Mitri the Scribe was once the highest-paid servant of Pharaoh Unas in the 24th century BC. He was the guy you went to if you wanted a temple built, or a letter written, or if you needed a funny idea for a personalized license plate. Now he sits in the middle of a room at the Cairo Museum, unmoving, unblinking…
…but very much alive.
Really, this is a story about a tour guide. I promise I’m going to get back to Mitri, our Lord and Savior whom I met in Egypt, but first I want one of my favorite scribes of all time to illustrate a point I want to make about the delicate relationship between a tour guide and their tourists.
Mark Twain once wrote a whole passage in The Innocents Abroad about how to piss off your tour guide and, as a former tour guide myself, I found it hilarious.
He notes that tour guides get off on the astonishment of tourists and this is true. The most delicious sound in the world to a tour guide is a gasp of admiration from a crowd. We know that gasp is for some marvelous spectacle we’re showing to you but we secretly take a cut of it for ourselves to buff up our own egos.
In one of the funniest travel passages I’ve ever read, Twain and his friend, “The Doctor” (Doctor Who?) decide to stop giving their tour guide the satisfaction.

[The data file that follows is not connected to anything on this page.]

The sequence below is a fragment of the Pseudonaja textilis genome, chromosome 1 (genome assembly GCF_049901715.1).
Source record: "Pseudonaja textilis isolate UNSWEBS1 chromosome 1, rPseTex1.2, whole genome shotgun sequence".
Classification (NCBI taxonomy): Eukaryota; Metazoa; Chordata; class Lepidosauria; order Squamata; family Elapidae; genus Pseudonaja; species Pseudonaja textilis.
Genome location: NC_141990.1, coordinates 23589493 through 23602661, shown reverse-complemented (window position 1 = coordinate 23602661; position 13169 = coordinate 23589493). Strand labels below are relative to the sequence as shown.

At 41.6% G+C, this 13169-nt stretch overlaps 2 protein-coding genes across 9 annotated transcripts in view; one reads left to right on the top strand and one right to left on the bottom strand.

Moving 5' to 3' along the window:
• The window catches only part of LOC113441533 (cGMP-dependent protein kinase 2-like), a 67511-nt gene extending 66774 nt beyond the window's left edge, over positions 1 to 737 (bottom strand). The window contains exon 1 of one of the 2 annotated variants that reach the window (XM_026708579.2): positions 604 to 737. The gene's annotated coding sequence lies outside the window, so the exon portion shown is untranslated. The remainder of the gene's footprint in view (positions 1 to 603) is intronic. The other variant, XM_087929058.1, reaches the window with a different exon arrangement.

“Ah, genteelmen, you come wis me! I show you beautiful, O, magnificent bust Christopher Colombo! — splendid, grand, magnificent!”
He brought us before the beautiful bust — for it was beautiful — and sprang back and struck an attitude:
“Ah, look, genteelmen! — beautiful, grand, — bust Christopher Colombo! — beautiful bust, beautiful pedestal!”
The doctor put up his eye-glass — procured for such occasions:
“Ah — what did you say this gentleman’s name was?”
“Christopher Colombo! — ze great Christopher Colombo!”
“Christopher Colombo — the great Christopher Colombo. Well, what did he do?”
“Discover America! — discover America, Oh, ze devil!”
“Discover America. No — that statement will hardly wash. We are just from…